The $100 Billion Climate-Finance Pledge to Developing Countries – is it a Promise or a Failure?

In 2009, a pledge was made by developed countries to offer 100 billion US dollars of aid to developing countries as part of an aid effort to help them tackle and mitigate the effects of climate change. The pledge has recently been criticized as world leaders have admitted that the target has not been reached, and is unlikely to be reached before 2023. In light of the COP 26 summit currently taking part in Glasgow, the failure to meet this promise has been seen by developing countries waiting for help as a breach of trust.

For many developing countries, the building pressure to transition to cleaner energy, reduce emissions and meet Net Zero agendas is unattainable without foreign aid. Countries with existing poverty crises, debt, or newly-industrializing economies are not able to meet the costs of such a transition, which is exactly why the aid from developed countries is invaluable. Furthermore, the pledge also supports the notion that climate change is a global issue requiring worldwide mobilization. Notably important for the developing world is the ability to mitigate against the effects of climate change that are already being felt, including drought, flooding (which particularly threatens low-lying and small island developing states), and natural disasters.

Certainly, it is true that significant progress has been made towards the goal to provide such funding to developing nations, showing promise of a concerted effort to help the Global South transition to cleaner technology and cope with the increasing effects of climate change. The graph below shows that the amount of aid available has continued to increase since 2016, despite not actually reaching the 2020 targets of 100 billion dollars.


While such progress shows promise, the inability of the Global North to reach the end target by 2020 has been disappointing for many developing nations. This is particularly true in light of the large amounts of public funding that developed nations were able to mobilize internally as part of COVID mitigation policies during the pandemic, suggesting that the finance is available, but that helping the Global South to tackle climate change is simply not a priority.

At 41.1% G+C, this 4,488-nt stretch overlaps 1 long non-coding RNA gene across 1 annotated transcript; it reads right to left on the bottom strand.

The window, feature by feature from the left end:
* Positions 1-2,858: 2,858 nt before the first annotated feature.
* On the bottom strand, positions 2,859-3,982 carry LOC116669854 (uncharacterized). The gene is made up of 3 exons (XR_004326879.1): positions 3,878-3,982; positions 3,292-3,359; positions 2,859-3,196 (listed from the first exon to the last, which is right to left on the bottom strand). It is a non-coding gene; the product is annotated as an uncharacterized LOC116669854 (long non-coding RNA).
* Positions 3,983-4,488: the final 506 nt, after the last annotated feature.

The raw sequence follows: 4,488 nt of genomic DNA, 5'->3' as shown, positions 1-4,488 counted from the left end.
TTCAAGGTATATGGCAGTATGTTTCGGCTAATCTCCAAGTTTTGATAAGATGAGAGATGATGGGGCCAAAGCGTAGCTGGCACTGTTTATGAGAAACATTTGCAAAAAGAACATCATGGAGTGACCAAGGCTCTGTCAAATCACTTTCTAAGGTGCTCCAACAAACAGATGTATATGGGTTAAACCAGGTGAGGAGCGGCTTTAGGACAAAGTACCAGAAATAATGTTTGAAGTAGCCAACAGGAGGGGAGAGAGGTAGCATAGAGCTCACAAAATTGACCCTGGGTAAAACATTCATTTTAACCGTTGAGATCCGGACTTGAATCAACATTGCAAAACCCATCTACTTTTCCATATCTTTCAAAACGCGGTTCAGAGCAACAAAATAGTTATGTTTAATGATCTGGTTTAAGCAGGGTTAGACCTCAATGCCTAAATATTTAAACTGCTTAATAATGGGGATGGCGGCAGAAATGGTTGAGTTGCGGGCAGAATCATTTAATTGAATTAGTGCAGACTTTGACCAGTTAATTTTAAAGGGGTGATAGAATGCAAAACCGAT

Furthermore, criticisms of the target not being reached have also brought further shortcomings of the $100 billion pledge to light. One of these is the vagueness of the very definition of ‘climate finance, and the provenance of the funding provided. The lack of specificity on what can be counted towards such funding has meant that developed countries have different approaches as to what the term means, leading to major discrepancies in sources of funding from country to country. This has meant that at times, loans that will have to be paid back with an interest rate are included as ‘grants’; that developing countries themselves are often unable to decide where the funding goes (and consequently unable to channel it to those sectors where it is really required), and that in some cases as little as 3% of aid provided is actually channeled into tackling climate change (Roberts et al 2021).

Furthermore, the danger of a vague definition of climate funding for private sector investment is that firms might make ‘green’ investments to improve their brand image when the finance does not actually make a climate-positive impact where it is most needed. This forms a clear example of corporate and government ‘greenwashing’ that protestors at COP 26 in Glasgow are infuriated by. Greater clarity is needed as to what ‘climate finance’ really is in order to avoid corporations channeling money into profitable but not truly climate-friendly sectors.

In conclusion, the promise that developed nations have made of providing 100 billion US dollars of climate finance per year to the developing world is an example of a positive commitment to facing the challenge of climate change globally. However, its non-achievement along with the questionable nature of some of its sources of funding indicates that greater attention must be paid to the pledge to ensure that it really does provide the aid that developing nations require in order to tackle the climate crisis.


Tamara Moule